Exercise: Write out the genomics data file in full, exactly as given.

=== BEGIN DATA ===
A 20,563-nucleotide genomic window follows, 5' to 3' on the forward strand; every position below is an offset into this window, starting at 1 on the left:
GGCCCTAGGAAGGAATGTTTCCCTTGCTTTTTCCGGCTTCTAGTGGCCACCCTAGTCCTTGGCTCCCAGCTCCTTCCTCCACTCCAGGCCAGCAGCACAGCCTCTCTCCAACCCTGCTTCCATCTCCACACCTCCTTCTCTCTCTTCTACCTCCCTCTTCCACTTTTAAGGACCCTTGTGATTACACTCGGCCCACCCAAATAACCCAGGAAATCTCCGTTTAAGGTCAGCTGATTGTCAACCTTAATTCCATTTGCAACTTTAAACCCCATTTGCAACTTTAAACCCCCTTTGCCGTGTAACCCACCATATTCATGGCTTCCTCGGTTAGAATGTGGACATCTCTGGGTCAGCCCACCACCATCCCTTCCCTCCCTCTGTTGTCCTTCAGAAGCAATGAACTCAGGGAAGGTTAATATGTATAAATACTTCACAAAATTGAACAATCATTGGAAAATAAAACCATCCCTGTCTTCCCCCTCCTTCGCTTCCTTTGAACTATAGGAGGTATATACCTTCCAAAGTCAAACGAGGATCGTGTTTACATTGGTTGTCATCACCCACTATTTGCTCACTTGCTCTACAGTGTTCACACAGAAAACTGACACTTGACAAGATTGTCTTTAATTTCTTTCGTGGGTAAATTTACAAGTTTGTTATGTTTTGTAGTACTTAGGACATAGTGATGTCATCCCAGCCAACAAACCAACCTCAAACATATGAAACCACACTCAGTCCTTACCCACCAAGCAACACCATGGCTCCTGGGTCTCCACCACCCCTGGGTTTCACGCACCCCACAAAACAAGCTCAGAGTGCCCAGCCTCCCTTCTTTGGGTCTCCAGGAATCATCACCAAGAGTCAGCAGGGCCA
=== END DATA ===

A 20,563-nucleotide genomic window follows, 5' to 3' on the forward strand; every position below is an offset into this window, starting at 1 on the left:
GGCCCTAGGAAGGAATGTTTCCCTTGCTTTTTCCGGCTTCTAGTGGCCACCCTAGTCCTTGGCTCCCAGCTCCTTCCTCCACTCCAGGCCAGCAGCACAGCCTCTCTCCAACCCTGCTTCCATCTCCACACCTCCTTCTCTCTCTTCTACCTCCCTCTTCCACTTTTAAGGACCCTTGTGATTACACTCGGCCCACCCAAATAACCCAGGAAATCTCCGTTTAAGGTCAGCTGATTGTCAACCTTAATTCCATTTGCAACTTTAAACCCCATTTGCAACTTTAAACCCCCTTTGCCGTGTAACCCACCATATTCATGGCTTCCTCGGTTAGAATGTGGACATCTCTGGGTCAGCCCACCACCATCCCTTCCCTCCCTCTGTTGTCCTTCAGAAGCAATGAACTCAGGGAAGGTTAATATGTATAAATACTTCACAAAATTGAACAATCATTGGAAAATAAAACCATCCCTGTCTTCCCCCTCCTTCGCTTCCTTTGAACTATAGGAGGTATATACCTTCCAAAGTCAAACGAGGATCGTGTTTACATTGGTTGTCATCACCCACTATTTGCTCACTTGCTCTACAGTGTTCACACAGAAAACTGACACTTGACAAGATTGTCTTTAATTTCTTTCGTGGGTAAATTTACAAGTTTGTTATGTTTTGTAGTACTTAGGACATAGTGATGTCATCCCAGCCAACAAACCAACCTCAAACATATGAAACCACACTCAGTCCTTACCCACCAAGCAACACCATGGCTCCTGGGTCTCCACCACCCCTGGGTTTCACGCACCCCACAAAACAAGCTCAGAGTGCCCAGCCTCCCTTCTTTGGGTCTCCAGGAATCATCACCAAGAGTCAGCAGGGCCA